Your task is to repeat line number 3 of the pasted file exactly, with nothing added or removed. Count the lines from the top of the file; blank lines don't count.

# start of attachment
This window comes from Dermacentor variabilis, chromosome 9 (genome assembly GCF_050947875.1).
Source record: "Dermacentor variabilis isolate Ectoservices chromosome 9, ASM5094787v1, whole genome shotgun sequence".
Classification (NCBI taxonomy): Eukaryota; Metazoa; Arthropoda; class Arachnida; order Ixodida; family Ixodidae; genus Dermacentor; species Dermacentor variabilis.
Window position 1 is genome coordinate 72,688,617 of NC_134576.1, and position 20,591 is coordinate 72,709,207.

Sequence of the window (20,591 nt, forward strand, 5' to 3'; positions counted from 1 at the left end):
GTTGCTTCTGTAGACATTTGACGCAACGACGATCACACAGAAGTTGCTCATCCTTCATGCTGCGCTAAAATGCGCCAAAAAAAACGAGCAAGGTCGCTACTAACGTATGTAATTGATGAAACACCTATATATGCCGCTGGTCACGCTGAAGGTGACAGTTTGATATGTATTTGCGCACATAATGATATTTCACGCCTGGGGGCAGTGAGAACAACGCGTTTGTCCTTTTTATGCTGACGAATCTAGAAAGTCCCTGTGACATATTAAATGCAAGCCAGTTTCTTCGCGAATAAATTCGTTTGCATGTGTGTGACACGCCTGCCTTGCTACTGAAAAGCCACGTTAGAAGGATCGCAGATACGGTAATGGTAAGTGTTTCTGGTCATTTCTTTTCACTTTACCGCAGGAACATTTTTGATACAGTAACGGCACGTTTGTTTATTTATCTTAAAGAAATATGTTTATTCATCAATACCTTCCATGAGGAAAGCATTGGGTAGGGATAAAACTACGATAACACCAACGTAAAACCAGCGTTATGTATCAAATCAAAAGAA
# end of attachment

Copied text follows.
Classification (NCBI taxonomy): Eukaryota; Metazoa; Arthropoda; class Arachnida; order Ixodida; family Ixodidae; genus Dermacentor; species Dermacentor variabilis.